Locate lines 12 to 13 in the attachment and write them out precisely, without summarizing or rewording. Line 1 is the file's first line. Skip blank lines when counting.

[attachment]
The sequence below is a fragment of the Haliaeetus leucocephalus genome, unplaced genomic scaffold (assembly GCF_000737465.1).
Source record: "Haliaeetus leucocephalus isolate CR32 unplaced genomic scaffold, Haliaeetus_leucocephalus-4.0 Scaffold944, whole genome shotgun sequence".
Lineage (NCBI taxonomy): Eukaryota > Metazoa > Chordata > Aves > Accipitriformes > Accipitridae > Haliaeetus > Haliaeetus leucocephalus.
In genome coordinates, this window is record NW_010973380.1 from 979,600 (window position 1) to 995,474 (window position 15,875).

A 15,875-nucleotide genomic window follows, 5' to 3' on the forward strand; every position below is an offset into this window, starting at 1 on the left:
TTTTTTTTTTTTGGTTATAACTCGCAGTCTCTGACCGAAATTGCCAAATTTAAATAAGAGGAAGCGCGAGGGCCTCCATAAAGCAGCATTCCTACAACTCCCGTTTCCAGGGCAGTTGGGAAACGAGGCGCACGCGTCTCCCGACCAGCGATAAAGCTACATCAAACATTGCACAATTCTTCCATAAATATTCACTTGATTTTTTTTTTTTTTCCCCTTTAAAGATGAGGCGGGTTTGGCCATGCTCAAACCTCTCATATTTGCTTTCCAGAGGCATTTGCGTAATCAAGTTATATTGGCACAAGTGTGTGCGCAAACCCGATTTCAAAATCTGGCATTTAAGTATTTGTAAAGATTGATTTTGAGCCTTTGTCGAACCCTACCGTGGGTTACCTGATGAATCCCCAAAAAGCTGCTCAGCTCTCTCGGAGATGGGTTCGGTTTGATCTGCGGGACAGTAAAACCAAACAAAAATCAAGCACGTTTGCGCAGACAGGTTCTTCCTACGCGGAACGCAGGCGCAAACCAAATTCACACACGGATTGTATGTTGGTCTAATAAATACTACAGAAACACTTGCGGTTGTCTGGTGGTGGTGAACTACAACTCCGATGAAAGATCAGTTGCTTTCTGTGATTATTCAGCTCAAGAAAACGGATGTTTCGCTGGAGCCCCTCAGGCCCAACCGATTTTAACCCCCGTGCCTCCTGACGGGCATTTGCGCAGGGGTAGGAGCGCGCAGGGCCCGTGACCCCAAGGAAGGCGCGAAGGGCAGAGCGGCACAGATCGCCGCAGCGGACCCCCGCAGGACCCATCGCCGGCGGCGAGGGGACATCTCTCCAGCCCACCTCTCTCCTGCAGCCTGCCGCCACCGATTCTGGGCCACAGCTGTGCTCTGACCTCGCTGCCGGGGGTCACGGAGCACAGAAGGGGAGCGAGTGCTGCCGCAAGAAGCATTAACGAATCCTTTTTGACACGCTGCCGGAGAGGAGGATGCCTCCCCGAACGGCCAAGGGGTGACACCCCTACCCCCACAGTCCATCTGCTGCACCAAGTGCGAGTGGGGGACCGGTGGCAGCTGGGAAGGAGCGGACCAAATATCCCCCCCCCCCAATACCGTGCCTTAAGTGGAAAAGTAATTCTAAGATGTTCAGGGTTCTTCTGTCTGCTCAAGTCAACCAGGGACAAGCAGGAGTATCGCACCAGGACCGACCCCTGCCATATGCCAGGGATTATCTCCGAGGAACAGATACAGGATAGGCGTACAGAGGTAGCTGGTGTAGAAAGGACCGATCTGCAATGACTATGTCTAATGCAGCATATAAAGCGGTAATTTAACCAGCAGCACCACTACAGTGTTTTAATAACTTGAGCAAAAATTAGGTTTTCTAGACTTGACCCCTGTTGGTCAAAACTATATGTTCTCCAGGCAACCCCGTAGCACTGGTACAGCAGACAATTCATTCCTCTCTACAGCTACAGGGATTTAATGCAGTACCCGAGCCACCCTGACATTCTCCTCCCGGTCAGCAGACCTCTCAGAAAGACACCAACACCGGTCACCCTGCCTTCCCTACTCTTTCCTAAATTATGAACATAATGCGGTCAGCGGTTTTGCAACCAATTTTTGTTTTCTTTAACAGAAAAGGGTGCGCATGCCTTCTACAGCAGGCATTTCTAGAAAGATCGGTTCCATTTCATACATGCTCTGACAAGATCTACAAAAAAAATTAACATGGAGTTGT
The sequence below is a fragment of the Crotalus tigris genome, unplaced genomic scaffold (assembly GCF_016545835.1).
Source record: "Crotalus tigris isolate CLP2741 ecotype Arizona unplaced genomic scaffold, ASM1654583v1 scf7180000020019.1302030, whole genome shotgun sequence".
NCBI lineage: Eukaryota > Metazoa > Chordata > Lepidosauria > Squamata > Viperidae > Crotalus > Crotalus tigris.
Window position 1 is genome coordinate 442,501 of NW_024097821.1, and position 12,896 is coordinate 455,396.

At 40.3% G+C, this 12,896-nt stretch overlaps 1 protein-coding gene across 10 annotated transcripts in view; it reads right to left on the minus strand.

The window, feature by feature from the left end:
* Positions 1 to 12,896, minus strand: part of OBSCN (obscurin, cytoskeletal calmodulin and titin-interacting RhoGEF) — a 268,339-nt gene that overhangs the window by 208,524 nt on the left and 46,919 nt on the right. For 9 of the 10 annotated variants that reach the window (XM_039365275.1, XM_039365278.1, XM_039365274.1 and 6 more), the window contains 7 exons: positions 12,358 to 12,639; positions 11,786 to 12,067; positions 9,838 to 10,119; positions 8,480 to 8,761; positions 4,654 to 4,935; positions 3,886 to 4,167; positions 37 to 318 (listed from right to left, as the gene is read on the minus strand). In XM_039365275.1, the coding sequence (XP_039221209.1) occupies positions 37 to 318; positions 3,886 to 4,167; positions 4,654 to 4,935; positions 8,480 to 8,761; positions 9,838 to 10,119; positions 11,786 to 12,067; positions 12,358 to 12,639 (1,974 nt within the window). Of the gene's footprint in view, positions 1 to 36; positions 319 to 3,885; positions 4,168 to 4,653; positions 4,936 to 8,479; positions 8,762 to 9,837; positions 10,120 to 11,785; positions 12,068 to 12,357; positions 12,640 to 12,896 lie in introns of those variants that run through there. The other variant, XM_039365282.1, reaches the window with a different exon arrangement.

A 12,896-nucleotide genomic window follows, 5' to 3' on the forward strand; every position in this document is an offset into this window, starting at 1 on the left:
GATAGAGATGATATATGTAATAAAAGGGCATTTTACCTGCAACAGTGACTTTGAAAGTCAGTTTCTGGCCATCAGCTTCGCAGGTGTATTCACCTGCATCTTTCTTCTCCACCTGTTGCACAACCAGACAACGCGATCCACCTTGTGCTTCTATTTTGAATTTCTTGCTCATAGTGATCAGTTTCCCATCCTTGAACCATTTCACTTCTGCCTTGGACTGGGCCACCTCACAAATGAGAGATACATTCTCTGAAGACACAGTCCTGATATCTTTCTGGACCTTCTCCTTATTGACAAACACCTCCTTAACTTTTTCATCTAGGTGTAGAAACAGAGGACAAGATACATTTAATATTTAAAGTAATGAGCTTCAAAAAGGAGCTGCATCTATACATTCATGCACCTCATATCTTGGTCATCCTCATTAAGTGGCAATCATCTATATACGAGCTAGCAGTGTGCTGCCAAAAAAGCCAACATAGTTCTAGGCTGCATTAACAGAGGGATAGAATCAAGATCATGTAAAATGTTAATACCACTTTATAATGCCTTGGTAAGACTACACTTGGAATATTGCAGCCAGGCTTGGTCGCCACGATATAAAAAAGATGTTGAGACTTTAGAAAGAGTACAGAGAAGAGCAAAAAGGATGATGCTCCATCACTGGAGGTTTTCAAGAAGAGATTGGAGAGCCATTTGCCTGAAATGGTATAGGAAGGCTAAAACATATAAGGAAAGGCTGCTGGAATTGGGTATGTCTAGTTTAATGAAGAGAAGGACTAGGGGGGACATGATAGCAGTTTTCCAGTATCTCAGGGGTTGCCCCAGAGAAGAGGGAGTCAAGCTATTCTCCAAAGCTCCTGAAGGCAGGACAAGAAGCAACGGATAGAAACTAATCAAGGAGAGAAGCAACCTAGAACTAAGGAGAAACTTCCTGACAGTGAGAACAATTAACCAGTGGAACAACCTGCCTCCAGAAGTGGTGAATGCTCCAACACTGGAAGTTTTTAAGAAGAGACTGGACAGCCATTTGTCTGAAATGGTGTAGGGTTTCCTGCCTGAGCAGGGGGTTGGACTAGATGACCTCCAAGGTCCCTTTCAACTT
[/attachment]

The window, feature by feature from the left end:
* Positions 1 to 12,896, minus strand: part of OBSCN (obscurin, cytoskeletal calmodulin and titin-interacting RhoGEF) — a 268,339-nt gene that overhangs the window by 208,524 nt on the left and 46,919 nt on the right. For 9 of the 10 annotated variants that reach the window (XM_039365275.1, XM_039365278.1, XM_039365274.1 and 6 more), the window contains 7 exons: positions 12,358 to 12,639; positions 11,786 to 12,067; positions 9,838 to 10,119; positions 8,480 to 8,761; positions 4,654 to 4,935; positions 3,886 to 4,167; positions 37 to 318 (listed from right to left, as the gene is read on the minus strand). In XM_039365275.1, the coding sequence (XP_039221209.1) occupies positions 37 to 318; positions 3,886 to 4,167; positions 4,654 to 4,935; positions 8,480 to 8,761; positions 9,838 to 10,119; positions 11,786 to 12,067; positions 12,358 to 12,639 (1,974 nt within the window). Of the gene's footprint in view, positions 1 to 36; positions 319 to 3,885; positions 4,168 to 4,653; positions 4,936 to 8,479; positions 8,762 to 9,837; positions 10,120 to 11,785; positions 12,068 to 12,357; positions 12,640 to 12,896 lie in introns of those variants that run through there. The other variant, XM_039365282.1, reaches the window with a different exon arrangement.